The so-called “hidden” chorales that appear mainly in Bach’s sacred music in the instrumental parts where they are untexted (Bach, in his scores, does not supply even a hint as to their derivation) are slowly being ‘discovered’ and add yet another level for understanding and enjoying Bach’s compositional expertise and appreciating the unfathomable density of Bach’s musical thoughts. There are various categories for these ‘hidden’ chorales, some of which are more easily recognizable and others which have almost defied discovery until recently.
The most obvious untexted chorale quotations involve the playing of the entire chorale melody from beginning to end as in BWV 19/5 where the tenor sings an aria accompaniment to the trumpet’s playing of “Herzlich lieb hab ich dich, o Herr,” the 3rd verse of which is referred to here and also sung at the very end of the SJP (BWV 245). This is not the chorale featured in this cantata and it (the trumpet part) is not marked with even the smallest hint as to which chorale is being alluded to here. Bach must have assumed that all of the performers and the members of the congregation would make the appropriate connection in their minds and hearts.
Such complete textless citations of famous chorale melodies are not very common, but another striking example of this could be the introductory mvt. to BWV 244b [Frühfassung – Johann Christoph Farlau’s copy from 1756] which has only an organo part (no ‘soprano in ripieno’ part) containing the chorale melody for “O Lamm Gottes, unschuldig” with most of the text omitted (for all the other choral parts the text is always present.) There is a good possibility that Bach tried to perform an untexted, instrumental version of this chorale melody, only later to reconsider and use sopranos to sing the words clearly (perhaps too many people in the congregation in the earliest performance missed this chorale citation because it did not stand out sufficiently without the words and the additional support that voices in the highest range could bring to bear on emphasizing this chorale.
Much more common are the instrumental citations or allusions to a chorale when they are used as imitative, motivic material derived from the main chorale melody as in the introductory mvts. of many chorale cantatas. These quotations usually appear ‘per diminutionis’ (in ‘diminution’ or shortened time values – with more quickly moving notes: eighth notes instead of quarter notes, for instance.) These serve a structural purpose to help unify the various lines of the chorale, and/or to prepare for the entrance of the main chorale melody in augmented form (longer note values: quarter or half notes, for instance.) Most often these snippets consist only of a direct quotation of the opening line of the chorale melody: the incipit of the chorale melody. These can occur in the inner mvts. of a cantata as well, where they help to unify the disparate musical elements of the recitatives and arias. Such quick citations of the chorale’s melody can either be sung or played (the bc might quote such a phrase while the recitative is being sung to other notes that are unrelated.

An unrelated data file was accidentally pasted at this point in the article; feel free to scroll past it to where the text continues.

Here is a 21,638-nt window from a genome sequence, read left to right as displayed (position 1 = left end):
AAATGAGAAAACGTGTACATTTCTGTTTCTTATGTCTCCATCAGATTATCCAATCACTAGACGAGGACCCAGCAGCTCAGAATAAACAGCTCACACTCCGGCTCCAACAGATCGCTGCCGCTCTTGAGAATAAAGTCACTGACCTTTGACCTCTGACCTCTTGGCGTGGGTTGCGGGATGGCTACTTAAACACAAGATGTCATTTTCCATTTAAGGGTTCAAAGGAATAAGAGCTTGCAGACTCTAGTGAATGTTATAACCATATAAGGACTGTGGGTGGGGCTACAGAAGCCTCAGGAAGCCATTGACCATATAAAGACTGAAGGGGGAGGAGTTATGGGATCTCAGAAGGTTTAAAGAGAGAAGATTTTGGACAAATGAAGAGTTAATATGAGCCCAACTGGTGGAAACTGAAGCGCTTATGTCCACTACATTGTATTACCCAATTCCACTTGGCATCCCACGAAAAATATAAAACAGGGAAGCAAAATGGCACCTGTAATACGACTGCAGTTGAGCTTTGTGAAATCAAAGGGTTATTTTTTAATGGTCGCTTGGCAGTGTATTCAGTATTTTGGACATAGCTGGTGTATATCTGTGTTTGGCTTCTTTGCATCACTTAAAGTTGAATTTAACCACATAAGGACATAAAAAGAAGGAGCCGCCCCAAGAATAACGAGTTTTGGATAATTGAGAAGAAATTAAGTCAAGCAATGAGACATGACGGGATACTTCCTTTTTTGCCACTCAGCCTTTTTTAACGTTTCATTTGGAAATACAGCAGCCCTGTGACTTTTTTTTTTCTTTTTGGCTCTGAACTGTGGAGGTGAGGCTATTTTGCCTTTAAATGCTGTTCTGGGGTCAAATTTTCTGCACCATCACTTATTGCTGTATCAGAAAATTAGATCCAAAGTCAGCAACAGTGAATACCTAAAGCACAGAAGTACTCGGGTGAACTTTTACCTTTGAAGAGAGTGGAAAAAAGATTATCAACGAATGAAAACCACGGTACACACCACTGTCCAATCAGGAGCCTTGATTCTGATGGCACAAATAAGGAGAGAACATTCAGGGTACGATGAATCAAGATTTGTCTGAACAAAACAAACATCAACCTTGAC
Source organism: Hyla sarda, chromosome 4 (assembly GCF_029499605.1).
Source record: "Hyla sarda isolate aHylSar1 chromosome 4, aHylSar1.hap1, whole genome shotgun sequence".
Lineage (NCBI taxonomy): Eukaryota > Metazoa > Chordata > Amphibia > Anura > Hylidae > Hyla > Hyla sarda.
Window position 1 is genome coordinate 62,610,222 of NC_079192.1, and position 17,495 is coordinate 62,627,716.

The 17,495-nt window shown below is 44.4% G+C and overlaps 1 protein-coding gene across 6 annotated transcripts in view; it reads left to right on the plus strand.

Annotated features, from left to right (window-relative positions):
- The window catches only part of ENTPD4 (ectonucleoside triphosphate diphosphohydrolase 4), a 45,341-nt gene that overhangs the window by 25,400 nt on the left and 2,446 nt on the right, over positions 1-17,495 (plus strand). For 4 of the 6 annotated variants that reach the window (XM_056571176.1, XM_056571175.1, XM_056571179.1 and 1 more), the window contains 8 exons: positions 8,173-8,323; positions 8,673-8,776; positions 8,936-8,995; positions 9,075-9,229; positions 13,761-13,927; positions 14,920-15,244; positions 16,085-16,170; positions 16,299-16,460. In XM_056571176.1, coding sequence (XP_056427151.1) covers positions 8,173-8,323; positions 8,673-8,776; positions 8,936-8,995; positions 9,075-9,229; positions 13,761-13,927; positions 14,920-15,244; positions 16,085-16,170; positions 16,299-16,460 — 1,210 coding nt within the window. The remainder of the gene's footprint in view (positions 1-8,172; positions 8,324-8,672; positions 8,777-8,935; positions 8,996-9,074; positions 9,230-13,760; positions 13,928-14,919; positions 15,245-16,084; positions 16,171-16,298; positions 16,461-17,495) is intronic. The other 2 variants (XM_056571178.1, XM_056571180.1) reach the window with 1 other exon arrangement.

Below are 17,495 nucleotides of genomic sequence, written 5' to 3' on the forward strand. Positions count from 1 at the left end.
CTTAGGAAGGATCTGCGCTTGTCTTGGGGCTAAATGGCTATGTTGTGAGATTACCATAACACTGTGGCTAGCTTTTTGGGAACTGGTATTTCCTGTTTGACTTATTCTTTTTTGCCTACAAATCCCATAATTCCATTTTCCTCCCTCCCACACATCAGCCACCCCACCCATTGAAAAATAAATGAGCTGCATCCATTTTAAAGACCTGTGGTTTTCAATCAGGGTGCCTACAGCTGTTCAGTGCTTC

By far the most difficult ‘hidden’ references to chorale melodies are those involving “Umspielung” which is a technical term used by Bach scholars to designate a special kind of elaboration or embellishment of a chorale melody. In essence, this is a type of variation where the variation of the melody still contains the melody in the same sequence of notes according to which it is recognized; and yet, because of Bach’s elaborate technique of ornamentation, it is not quickly perceived as a direct modification of the original.
These “Umspielungen” [the verb, ‘umspielen’ can mean in soccer (and possibly also basketball) ‘to dribble around’ or literally ‘to keep on playing as one moves/goes around’ ‘without separating oneself from the main object/idea/(melody), to play around --around the outside of—an already moving object/idea’] may represent one of the highest achievements in Bach’s variation technique.
A list of examples of mainly (but not only) this type of “Umspielung” follows directly below. The answers or solutions will be presented on a separate page, which will indicate the specific source of these examples: BWV #, name of Bach scholar who first identified, the chorale melody with its notes clearly marked.
In the German sources, these ‘hidden’ chorales are described in a rather matter-of-fact manner (‘selbstverständlich’) as if this is just another, understandable aspect of Bach’s genius. The English-speaking commentators are frequently amazed at the ‘instrumental quotations of chorale melodies’ referring to some of them as ‘thinly disguised references,’ ‘fleeting and subtle references to an associated melody,’ ‘veiled allusions to phrases from the chorale melody,’ and the one I particularly like: ‘like comets’ tails.’